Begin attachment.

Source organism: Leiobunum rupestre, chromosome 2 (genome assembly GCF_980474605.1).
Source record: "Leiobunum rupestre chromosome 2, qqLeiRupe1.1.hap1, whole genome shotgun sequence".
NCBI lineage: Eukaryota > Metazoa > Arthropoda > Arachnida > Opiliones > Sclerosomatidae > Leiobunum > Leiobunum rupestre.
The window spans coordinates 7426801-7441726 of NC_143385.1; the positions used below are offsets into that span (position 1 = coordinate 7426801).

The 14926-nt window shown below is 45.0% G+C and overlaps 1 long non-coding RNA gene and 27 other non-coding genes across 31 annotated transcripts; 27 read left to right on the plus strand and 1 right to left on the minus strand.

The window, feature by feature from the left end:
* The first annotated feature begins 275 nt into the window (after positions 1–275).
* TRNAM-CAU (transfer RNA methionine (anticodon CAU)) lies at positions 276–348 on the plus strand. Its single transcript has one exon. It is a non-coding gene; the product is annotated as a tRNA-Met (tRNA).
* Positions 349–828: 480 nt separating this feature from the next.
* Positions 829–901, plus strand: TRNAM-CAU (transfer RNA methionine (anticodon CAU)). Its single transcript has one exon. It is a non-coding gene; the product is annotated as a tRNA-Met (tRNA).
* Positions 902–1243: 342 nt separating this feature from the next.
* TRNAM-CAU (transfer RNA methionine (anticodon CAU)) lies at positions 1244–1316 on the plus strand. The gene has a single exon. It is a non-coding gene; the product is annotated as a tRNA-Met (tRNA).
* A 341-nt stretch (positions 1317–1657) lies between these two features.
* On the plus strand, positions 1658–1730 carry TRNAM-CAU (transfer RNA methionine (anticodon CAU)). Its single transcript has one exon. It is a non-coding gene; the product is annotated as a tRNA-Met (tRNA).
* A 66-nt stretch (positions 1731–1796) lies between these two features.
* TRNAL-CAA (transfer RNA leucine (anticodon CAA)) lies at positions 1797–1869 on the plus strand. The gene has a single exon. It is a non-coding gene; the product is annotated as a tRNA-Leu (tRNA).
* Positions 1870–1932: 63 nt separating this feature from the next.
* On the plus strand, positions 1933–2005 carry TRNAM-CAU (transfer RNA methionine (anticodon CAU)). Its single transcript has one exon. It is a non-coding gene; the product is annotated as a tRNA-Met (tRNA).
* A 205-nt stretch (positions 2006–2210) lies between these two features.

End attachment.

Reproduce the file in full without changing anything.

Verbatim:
Source organism: Leiobunum rupestre, chromosome 2 (genome assembly GCF_980474605.1).
Source record: "Leiobunum rupestre chromosome 2, qqLeiRupe1.1.hap1, whole genome shotgun sequence".
NCBI lineage: Eukaryota > Metazoa > Arthropoda > Arachnida > Opiliones > Sclerosomatidae > Leiobunum > Leiobunum rupestre.
The window spans coordinates 7426801-7441726 of NC_143385.1; the positions used below are offsets into that span (position 1 = coordinate 7426801).

The 14926-nt window shown below is 45.0% G+C and overlaps 1 long non-coding RNA gene and 27 other non-coding genes across 31 annotated transcripts; 27 read left to right on the plus strand and 1 right to left on the minus strand.

The window, feature by feature from the left end:
* The first annotated feature begins 275 nt into the window (after positions 1–275).
* TRNAM-CAU (transfer RNA methionine (anticodon CAU)) lies at positions 276–348 on the plus strand. Its single transcript has one exon. It is a non-coding gene; the product is annotated as a tRNA-Met (tRNA).
* Positions 349–828: 480 nt separating this feature from the next.
* Positions 829–901, plus strand: TRNAM-CAU (transfer RNA methionine (anticodon CAU)). Its single transcript has one exon. It is a non-coding gene; the product is annotated as a tRNA-Met (tRNA).
* Positions 902–1243: 342 nt separating this feature from the next.
* TRNAM-CAU (transfer RNA methionine (anticodon CAU)) lies at positions 1244–1316 on the plus strand. The gene has a single exon. It is a non-coding gene; the product is annotated as a tRNA-Met (tRNA).
* A 341-nt stretch (positions 1317–1657) lies between these two features.
* On the plus strand, positions 1658–1730 carry TRNAM-CAU (transfer RNA methionine (anticodon CAU)). Its single transcript has one exon. It is a non-coding gene; the product is annotated as a tRNA-Met (tRNA).
* A 66-nt stretch (positions 1731–1796) lies between these two features.
* TRNAL-CAA (transfer RNA leucine (anticodon CAA)) lies at positions 1797–1869 on the plus strand. The gene has a single exon. It is a non-coding gene; the product is annotated as a tRNA-Leu (tRNA).
* Positions 1870–1932: 63 nt separating this feature from the next.
* On the plus strand, positions 1933–2005 carry TRNAM-CAU (transfer RNA methionine (anticodon CAU)). Its single transcript has one exon. It is a non-coding gene; the product is annotated as a tRNA-Met (tRNA).
* A 205-nt stretch (positions 2006–2210) lies between these two features.